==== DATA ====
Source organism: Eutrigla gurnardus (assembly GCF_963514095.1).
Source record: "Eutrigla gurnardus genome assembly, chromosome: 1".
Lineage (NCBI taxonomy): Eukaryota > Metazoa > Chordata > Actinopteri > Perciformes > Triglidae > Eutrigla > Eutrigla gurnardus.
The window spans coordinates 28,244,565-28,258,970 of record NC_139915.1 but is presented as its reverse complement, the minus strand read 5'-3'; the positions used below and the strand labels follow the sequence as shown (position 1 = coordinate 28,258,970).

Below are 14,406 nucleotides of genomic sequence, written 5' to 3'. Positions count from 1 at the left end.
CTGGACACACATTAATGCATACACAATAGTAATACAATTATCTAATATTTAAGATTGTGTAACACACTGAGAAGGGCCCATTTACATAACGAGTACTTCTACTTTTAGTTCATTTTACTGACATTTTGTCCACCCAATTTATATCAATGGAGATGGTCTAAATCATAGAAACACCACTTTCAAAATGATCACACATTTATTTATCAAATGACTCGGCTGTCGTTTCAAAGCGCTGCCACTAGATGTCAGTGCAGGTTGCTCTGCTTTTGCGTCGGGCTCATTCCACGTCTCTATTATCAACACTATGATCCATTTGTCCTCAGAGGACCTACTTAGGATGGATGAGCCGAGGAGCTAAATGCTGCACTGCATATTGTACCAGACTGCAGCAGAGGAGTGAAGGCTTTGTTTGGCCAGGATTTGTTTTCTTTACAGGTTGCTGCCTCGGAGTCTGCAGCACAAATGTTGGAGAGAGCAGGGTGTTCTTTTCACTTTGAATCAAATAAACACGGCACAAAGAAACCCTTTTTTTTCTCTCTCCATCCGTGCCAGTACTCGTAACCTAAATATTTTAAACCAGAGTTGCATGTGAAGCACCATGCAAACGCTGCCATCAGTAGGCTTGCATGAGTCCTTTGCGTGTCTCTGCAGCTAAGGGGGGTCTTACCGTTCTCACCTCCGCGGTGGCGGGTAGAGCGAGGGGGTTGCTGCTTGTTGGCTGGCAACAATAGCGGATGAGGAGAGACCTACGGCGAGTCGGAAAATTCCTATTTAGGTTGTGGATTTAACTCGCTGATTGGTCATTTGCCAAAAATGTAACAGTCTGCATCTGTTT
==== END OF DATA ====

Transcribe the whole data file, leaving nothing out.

Source organism: Eutrigla gurnardus (assembly GCF_963514095.1).
Source record: "Eutrigla gurnardus genome assembly, chromosome: 1".
Lineage (NCBI taxonomy): Eukaryota > Metazoa > Chordata > Actinopteri > Perciformes > Triglidae > Eutrigla > Eutrigla gurnardus.
The window spans coordinates 28,244,565-28,258,970 of record NC_139915.1 but is presented as its reverse complement, the minus strand read 5'-3'; the positions used below and the strand labels follow the sequence as shown (position 1 = coordinate 28,258,970).

Below are 14,406 nucleotides of genomic sequence, written 5' to 3'. Positions count from 1 at the left end.
CTGGACACACATTAATGCATACACAATAGTAATACAATTATCTAATATTTAAGATTGTGTAACACACTGAGAAGGGCCCATTTACATAACGAGTACTTCTACTTTTAGTTCATTTTACTGACATTTTGTCCACCCAATTTATATCAATGGAGATGGTCTAAATCATAGAAACACCACTTTCAAAATGATCACACATTTATTTATCAAATGACTCGGCTGTCGTTTCAAAGCGCTGCCACTAGATGTCAGTGCAGGTTGCTCTGCTTTTGCGTCGGGCTCATTCCACGTCTCTATTATCAACACTATGATCCATTTGTCCTCAGAGGACCTACTTAGGATGGATGAGCCGAGGAGCTAAATGCTGCACTGCATATTGTACCAGACTGCAGCAGAGGAGTGAAGGCTTTGTTTGGCCAGGATTTGTTTTCTTTACAGGTTGCTGCCTCGGAGTCTGCAGCACAAATGTTGGAGAGAGCAGGGTGTTCTTTTCACTTTGAATCAAATAAACACGGCACAAAGAAACCCTTTTTTTTCTCTCTCCATCCGTGCCAGTACTCGTAACCTAAATATTTTAAACCAGAGTTGCATGTGAAGCACCATGCAAACGCTGCCATCAGTAGGCTTGCATGAGTCCTTTGCGTGTCTCTGCAGCTAAGGGGGGTCTTACCGTTCTCACCTCCGCGGTGGCGGGTAGAGCGAGGGGGTTGCTGCTTGTTGGCTGGCAACAATAGCGGATGAGGAGAGACCTACGGCGAGTCGGAAAATTCCTATTTAGGTTGTGGATTTAACTCGCTGATTGGTCATTTGCCAAAAATGTAACAGTCTGCATCTGTTT